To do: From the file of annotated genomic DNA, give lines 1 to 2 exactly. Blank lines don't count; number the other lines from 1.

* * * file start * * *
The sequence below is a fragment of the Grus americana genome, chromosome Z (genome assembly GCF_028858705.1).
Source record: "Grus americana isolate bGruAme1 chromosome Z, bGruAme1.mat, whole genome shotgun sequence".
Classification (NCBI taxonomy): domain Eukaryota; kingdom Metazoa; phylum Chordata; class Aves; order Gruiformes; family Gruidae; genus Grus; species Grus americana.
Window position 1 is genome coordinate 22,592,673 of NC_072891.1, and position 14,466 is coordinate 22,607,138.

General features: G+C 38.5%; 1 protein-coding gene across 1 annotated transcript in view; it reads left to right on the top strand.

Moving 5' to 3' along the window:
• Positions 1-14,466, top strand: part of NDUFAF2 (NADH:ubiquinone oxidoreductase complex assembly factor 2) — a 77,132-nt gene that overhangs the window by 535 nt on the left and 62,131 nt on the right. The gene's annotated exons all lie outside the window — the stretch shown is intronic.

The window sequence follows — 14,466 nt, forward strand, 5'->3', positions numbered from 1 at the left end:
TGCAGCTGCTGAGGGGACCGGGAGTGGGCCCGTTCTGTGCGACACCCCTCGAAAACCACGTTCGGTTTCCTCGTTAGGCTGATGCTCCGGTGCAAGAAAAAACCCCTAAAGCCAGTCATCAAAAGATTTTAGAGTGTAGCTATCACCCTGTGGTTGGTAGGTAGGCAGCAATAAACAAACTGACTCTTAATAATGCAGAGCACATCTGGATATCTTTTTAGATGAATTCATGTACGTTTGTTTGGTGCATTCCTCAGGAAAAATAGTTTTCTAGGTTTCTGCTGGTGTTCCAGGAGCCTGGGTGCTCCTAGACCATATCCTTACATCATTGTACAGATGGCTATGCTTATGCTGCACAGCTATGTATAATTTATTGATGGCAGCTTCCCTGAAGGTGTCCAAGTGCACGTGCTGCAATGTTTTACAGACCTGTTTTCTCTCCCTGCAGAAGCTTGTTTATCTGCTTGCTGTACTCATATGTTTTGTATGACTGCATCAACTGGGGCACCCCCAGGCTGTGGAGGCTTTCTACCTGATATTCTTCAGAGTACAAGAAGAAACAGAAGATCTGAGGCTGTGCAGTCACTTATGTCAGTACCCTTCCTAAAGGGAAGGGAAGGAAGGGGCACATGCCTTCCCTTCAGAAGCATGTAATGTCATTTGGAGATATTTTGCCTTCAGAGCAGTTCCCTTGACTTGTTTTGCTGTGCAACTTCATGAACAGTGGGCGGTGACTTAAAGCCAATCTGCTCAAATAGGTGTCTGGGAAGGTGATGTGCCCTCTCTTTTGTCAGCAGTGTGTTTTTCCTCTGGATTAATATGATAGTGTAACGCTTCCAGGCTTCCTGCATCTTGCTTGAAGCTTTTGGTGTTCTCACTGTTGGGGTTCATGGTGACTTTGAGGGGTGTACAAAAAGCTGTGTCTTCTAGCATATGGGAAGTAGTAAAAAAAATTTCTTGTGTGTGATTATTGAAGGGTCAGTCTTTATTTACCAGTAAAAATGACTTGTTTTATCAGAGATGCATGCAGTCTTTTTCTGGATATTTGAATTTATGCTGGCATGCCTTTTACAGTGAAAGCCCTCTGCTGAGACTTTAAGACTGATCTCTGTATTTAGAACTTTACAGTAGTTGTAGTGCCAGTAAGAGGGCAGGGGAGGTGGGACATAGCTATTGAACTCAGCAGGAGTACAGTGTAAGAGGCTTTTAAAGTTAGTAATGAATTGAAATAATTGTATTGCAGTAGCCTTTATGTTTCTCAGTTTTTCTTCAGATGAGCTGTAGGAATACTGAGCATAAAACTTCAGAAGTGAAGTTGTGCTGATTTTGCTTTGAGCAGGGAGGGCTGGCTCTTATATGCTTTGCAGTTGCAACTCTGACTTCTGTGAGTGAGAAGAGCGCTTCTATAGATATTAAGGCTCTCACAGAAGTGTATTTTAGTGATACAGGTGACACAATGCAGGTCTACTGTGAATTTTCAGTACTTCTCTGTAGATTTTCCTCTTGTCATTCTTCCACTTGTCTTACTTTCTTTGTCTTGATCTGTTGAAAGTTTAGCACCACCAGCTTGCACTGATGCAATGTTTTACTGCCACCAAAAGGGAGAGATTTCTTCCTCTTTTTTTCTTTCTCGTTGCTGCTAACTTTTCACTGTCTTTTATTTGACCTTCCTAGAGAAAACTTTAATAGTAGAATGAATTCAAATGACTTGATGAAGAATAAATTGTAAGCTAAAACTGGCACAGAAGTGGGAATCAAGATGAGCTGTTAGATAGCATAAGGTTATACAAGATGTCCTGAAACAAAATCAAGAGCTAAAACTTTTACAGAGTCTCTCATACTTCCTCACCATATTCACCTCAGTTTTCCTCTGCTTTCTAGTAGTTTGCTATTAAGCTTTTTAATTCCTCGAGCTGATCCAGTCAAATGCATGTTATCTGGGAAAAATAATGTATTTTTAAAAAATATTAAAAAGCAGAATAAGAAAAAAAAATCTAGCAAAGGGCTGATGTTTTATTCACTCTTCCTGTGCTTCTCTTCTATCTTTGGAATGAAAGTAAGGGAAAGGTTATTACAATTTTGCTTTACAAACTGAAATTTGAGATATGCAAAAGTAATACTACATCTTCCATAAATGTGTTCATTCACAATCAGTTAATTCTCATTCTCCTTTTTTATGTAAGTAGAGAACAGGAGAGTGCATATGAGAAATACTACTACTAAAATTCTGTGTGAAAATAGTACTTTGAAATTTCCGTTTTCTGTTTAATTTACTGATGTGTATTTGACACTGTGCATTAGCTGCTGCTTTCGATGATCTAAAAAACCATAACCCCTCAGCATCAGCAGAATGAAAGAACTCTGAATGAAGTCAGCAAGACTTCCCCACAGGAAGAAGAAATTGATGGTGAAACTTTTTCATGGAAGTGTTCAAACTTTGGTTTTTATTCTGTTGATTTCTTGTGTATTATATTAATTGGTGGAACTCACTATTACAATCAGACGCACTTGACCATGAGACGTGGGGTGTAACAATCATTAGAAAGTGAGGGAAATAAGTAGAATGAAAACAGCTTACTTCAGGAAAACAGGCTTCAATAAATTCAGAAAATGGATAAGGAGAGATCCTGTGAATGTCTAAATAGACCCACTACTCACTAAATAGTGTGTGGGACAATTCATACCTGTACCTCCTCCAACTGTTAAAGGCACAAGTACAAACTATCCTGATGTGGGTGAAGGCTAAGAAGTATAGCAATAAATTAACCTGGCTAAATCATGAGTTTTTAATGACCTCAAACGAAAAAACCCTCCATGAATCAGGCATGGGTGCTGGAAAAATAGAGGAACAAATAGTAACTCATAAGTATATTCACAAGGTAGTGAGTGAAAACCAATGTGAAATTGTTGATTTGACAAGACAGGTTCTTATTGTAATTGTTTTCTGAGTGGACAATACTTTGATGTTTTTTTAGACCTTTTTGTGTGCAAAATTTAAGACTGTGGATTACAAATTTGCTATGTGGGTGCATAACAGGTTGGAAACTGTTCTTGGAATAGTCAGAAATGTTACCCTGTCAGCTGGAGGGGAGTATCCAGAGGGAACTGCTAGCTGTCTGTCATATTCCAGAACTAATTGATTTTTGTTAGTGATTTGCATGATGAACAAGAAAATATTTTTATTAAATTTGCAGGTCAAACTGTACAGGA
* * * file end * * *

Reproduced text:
The sequence below is a fragment of the Grus americana genome, chromosome Z (genome assembly GCF_028858705.1).
Source record: "Grus americana isolate bGruAme1 chromosome Z, bGruAme1.mat, whole genome shotgun sequence".